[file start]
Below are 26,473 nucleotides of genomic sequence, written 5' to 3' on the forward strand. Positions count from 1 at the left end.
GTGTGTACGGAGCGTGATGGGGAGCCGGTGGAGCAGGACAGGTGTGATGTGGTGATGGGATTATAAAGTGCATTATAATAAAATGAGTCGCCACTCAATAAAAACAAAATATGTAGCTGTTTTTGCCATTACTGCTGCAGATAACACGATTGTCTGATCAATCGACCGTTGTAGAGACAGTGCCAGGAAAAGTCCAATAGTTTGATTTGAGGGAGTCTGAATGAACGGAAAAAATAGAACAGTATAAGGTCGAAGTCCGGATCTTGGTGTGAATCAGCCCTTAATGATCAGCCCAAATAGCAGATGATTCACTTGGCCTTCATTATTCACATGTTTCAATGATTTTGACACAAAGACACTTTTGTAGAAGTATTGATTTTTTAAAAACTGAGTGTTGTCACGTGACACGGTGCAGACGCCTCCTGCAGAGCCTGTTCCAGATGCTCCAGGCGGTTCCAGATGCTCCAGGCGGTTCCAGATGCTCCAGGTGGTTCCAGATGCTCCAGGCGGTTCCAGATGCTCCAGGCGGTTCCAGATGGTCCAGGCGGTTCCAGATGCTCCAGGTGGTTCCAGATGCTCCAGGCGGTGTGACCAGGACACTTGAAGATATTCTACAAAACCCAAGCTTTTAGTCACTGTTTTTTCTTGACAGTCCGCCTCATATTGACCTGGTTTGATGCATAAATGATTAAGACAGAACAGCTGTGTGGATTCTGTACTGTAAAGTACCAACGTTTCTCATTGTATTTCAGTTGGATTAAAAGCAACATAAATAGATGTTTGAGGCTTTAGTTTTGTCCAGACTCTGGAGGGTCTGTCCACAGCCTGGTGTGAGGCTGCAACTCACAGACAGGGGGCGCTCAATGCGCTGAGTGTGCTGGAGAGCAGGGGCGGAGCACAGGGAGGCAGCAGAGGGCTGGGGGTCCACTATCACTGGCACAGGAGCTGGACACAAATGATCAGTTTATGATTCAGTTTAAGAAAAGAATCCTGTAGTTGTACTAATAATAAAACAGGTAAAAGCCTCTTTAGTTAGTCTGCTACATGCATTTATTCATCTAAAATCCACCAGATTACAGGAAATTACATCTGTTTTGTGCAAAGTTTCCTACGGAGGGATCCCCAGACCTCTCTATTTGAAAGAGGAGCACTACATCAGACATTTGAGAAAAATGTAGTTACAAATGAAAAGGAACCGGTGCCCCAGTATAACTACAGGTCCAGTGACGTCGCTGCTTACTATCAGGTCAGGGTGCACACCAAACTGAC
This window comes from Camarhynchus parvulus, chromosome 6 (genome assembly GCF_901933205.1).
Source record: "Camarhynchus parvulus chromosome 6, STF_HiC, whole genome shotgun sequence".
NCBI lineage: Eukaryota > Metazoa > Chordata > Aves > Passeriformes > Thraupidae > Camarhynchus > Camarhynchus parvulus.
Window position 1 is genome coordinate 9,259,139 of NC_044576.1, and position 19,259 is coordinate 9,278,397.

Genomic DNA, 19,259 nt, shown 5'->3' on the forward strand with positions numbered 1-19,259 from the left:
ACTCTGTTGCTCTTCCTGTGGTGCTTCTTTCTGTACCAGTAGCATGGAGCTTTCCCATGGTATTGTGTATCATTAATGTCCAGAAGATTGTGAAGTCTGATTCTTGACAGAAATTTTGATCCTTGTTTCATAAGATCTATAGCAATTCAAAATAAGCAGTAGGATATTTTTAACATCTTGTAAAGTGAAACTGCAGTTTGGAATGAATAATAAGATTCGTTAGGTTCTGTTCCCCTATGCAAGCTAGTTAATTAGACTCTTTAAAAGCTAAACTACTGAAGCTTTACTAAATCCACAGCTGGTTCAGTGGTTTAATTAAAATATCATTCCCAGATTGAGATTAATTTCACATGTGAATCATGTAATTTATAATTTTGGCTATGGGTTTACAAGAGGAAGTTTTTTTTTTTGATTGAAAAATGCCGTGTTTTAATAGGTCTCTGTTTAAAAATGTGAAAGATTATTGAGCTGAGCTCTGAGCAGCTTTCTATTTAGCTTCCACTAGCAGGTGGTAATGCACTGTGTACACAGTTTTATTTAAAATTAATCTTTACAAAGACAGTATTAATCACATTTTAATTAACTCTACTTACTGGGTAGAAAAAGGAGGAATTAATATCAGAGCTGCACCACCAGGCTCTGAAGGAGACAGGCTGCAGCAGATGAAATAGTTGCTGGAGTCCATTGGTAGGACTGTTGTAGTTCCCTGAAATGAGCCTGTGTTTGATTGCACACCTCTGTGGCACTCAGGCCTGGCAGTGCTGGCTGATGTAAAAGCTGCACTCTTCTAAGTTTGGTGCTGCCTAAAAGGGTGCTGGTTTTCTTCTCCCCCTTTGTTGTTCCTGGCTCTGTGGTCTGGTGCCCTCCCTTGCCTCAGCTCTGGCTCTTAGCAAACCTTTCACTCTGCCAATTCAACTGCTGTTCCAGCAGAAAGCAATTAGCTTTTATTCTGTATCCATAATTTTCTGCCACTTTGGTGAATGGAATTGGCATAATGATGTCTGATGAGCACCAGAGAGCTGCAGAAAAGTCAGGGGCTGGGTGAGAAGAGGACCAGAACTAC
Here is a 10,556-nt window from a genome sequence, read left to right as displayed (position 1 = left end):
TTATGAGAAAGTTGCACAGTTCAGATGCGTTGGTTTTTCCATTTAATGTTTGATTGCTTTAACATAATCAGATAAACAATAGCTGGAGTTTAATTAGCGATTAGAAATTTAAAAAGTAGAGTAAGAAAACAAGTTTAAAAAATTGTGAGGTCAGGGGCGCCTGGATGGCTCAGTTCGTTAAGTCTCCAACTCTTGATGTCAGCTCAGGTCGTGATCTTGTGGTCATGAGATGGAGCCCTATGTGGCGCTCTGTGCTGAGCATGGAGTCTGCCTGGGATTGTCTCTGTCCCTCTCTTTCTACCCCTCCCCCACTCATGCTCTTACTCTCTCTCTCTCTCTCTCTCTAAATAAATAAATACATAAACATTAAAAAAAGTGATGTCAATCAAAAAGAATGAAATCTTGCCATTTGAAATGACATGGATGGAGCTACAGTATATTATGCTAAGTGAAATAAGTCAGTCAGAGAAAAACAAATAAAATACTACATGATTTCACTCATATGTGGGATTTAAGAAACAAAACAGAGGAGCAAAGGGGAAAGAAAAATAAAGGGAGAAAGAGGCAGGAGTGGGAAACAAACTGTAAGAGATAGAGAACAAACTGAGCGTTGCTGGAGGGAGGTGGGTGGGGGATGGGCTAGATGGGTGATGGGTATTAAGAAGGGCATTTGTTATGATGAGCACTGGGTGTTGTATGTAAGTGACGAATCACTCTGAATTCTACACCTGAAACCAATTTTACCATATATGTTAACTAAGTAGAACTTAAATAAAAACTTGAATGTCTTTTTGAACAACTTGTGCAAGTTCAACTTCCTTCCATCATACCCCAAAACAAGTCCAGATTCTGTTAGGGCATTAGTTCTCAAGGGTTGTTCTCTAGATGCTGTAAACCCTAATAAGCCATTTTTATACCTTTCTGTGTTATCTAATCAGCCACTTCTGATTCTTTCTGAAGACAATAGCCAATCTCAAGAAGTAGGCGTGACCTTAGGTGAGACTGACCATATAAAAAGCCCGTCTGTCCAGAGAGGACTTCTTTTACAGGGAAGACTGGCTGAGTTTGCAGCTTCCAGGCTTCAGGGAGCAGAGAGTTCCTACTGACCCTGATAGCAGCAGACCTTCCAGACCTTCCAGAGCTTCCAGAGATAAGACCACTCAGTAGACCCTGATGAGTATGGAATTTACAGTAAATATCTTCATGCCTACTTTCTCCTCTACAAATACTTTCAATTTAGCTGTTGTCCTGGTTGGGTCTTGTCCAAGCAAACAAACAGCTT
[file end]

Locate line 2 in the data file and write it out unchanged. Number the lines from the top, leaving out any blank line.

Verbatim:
GTGTGTACGGAGCGTGATGGGGAGCCGGTGGAGCAGGACAGGTGTGATGTGGTGATGGGATTATAAAGTGCATTATAATAAAATGAGTCGCCACTCAATAAAAACAAAATATGTAGCTGTTTTTGCCATTACTGCTGCAGATAACACGATTGTCTGATCAATCGACCGTTGTAGAGACAGTGCCAGGAAAAGTCCAATAGTTTGATTTGAGGGAGTCTGAATGAACGGAAAAAATAGAACAGTATAAGGTCGAAGTCCGGATCTTGGTGTGAATCAGCCCTTAATGATCAGCCCAAATAGCAGATGATTCACTTGGCCTTCATTATTCACATGTTTCAATGATTTTGACACAAAGACACTTTTGTAGAAGTATTGATTTTTTAAAAACTGAGTGTTGTCACGTGACACGGTGCAGACGCCTCCTGCAGAGCCTGTTCCAGATGCTCCAGGCGGTTCCAGATGCTCCAGGCGGTTCCAGATGCTCCAGGTGGTTCCAGATGCTCCAGGCGGTTCCAGATGCTCCAGGCGGTTCCAGATGGTCCAGGCGGTTCCAGATGCTCCAGGTGGTTCCAGATGCTCCAGGCGGTGTGACCAGGACACTTGAAGATATTCTACAAAACCCAAGCTTTTAGTCACTGTTTTTTCTTGACAGTCCGCCTCATATTGACCTGGTTTGATGCATAAATGATTAAGACAGAACAGCTGTGTGGATTCTGTACTGTAAAGTACCAACGTTTCTCATTGTATTTCAGTTGGATTAAAAGCAACATAAATAGATGTTTGAGGCTTTAGTTTTGTCCAGACTCTGGAGGGTCTGTCCACAGCCTGGTGTGAGGCTGCAACTCACAGACAGGGGGCGCTCAATGCGCTGAGTGTGCTGGAGAGCAGGGGCGGAGCACAGGGAGGCAGCAGAGGGCTGGGGGTCCACTATCACTGGCACAGGAGCTGGACACAAATGATCAGTTTATGATTCAGTTTAAGAAAAGAATCCTGTAGTTGTACTAATAATAAAACAGGTAAAAGCCTCTTTAGTTAGTCTGCTACATGCATTTATTCATCTAAAATCCACCAGATTACAGGAAATTACATCTGTTTTGTGCAAAGTTTCCTACGGAGGGATCCCCAGACCTCTCTATTTGAAAGAGGAGCACTACATCAGACATTTGAGAAAAATGTAGTTACAAATGAAAAGGAACCGGTGCCCCAGTATAACTACAGGTCCAGTGACGTCGCTGCTTACTATCAGGTCAGGGTGCACACCAAACTGAC